Captain Oh Captain

by Andrew Weiss 

Over the past few months there have been announcements of captains for various teams in the AFL, Australian cricket teams and even this last weekend in the A-league. For some it was just a temporary appointment, for others hopefully a long term position. Whenever captains are announced there is often quite heated debate amongst experts and the average punter about whether the person choosen was the right choice. Discussion occurs on whether are they too young or too old and do they have the right qualities to be a leader.

On the weekend Mitch Cooper not only made his debut for Gold Coast United in the A League but was also named captain of the team.  Many people saw this as not only detrimental to the team but also to Mitch himself. Some believed that it would place too much pressure on this young lad even if he was just filling in the captaincy role. Others were disgusted that the captaincy role would be regarded in such an undervalued way.

Mitch Cooper however was not the only person to become captain of a team on debut. George Bailey not only debuted for the Australian Twenty 20 cricket team this summer but was also captain in his first match. Again there was a mixed response to his appointment. Some experts even believed that he was chosen in the team purely to be the captain rather than as a batsman. Whilst on cricket, much debate has occurred in the last week about Ricky Ponting being named replacement captain in Michael Clarke’s absence for two ODI’s especially now that he has been dropped,  when a possibility was there to give a young David Warner the chance to show his skills in this role.

In the AFL we have seen four teams choose young players as captains for the coming season, Andrew Swallow at the Kangaroos, Joel Selwood at the Cats, Callan Ward and Phil Davis as co captains for the GWS Giants, and Jack Trengrove and Jack Grimes as co captains of the Demons. Jack Trengrove will now become the youngest ever AFL captain. Obviously at GWS their captain was probably going to be relatively young considering most of their list are still teenagers, but for Swallow and the two Jacks they are replacing more senior team mates and Selwood replacing a captain who has retired.

So will these young captains have the qualities needed in this day and age to lead a team in the AFL? Will they have the respect of their team mates? What makes a great captain? History has shown that some of the greatest AFL captains in Wayne Carey and Michael Voss took charge of their respective teams at a young age with great success. The great Hayden Bunton not only captained the Norwood Football Club in the SANFL but coach it at the age of 19.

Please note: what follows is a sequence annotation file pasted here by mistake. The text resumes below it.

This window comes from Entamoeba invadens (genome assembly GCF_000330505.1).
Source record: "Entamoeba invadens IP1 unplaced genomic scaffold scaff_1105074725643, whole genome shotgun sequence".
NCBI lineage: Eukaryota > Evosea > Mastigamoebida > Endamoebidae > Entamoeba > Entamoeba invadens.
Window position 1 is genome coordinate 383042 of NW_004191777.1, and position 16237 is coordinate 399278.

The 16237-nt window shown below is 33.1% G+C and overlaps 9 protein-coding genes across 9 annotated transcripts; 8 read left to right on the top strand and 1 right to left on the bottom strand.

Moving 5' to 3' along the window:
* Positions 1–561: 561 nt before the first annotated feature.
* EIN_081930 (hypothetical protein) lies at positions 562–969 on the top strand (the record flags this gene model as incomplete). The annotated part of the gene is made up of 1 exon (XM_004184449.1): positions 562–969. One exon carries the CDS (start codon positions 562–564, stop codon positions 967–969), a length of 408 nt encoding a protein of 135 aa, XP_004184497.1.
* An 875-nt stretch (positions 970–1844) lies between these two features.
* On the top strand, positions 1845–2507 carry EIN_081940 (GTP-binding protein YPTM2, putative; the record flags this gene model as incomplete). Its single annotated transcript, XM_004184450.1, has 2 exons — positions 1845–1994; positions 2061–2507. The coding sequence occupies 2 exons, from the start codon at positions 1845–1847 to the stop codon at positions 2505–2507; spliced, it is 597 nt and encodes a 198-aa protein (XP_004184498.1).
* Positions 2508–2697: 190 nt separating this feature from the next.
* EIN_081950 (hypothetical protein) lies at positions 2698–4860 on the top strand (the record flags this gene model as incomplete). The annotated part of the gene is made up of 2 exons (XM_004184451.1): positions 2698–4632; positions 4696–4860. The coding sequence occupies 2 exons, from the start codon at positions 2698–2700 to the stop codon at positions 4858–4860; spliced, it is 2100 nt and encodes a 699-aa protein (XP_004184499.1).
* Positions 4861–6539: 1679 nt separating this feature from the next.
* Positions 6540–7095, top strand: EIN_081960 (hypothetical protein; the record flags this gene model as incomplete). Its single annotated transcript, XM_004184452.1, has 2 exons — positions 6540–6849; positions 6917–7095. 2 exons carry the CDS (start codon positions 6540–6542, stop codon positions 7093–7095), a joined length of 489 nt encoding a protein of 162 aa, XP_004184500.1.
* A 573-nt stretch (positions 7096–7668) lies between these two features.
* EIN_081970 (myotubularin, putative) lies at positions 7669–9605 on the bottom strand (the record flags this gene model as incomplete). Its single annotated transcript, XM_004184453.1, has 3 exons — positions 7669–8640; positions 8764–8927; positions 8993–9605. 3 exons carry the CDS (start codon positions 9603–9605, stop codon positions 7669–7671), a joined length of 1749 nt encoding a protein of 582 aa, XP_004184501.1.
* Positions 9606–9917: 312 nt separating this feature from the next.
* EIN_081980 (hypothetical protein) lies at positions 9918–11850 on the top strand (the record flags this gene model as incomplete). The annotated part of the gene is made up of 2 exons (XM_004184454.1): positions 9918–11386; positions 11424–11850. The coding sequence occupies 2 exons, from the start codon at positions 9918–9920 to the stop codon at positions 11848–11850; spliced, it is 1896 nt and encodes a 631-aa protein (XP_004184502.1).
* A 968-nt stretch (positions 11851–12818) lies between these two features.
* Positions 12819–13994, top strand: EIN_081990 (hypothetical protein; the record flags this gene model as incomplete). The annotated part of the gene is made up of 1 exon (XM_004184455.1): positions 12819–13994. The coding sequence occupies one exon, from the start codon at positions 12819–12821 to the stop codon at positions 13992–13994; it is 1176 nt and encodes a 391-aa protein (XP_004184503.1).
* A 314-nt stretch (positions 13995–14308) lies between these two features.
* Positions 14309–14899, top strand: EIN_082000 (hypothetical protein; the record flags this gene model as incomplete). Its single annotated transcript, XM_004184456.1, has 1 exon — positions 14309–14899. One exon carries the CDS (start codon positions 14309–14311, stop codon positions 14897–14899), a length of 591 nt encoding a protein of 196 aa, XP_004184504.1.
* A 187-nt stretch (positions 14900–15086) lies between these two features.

In the modern era where there are large leadership groups and leadership teams, mentors for leaders and players, players of all ages and experience in leadership groups does it really matter who is the captain.

So here are some questions I will put out there:

Who have been the greatest captains? What made them great captains?

Who should determine who the captain is – the players, the coaches, the board or even the owner?

Should there be just one captain for a team or a number of co captains?

Is a young player a better choice for captain than an experienced team mate?

Should the captain be the star player for the team or someone just well respected?

Does marketing value play a role in choosing a captain these days?

Should a person ever captain a team the same time they debut for that team?

Do we place too much emphasis on captains now days, when there are so many different leadership groups going around?

What is the role of a captain these days?

Who do you think would be the best choice for captaining the team you support?

And so the questions could go on and on. In the end whenever a new captain is announced no matter what the team is I am sure the debate will continue over whether they picked the right person for the job.


About Andrew Weiss

Andrew is one of the few Brisbane Lions supporters that lives in the Adelaide Hills. He still has bragging rights over any Crows or Port supporter by mentioning the back to back to back premierships the Lions achieved in 2001-2003. After playing for over a decade for the mighty Adelaide Lutheran Football Club better known as 'The Doggies' he now spends his Saturdays running around footy ovals as an umpire, getting abuse no matter what decision is made. Coaching is probably next on the agenda as his two sons have started to play the great game of AFL. Andrew is a sports fanatic who when not watching or reading about sport is teaching secondary students about Biology, Nutrition and Psychology.

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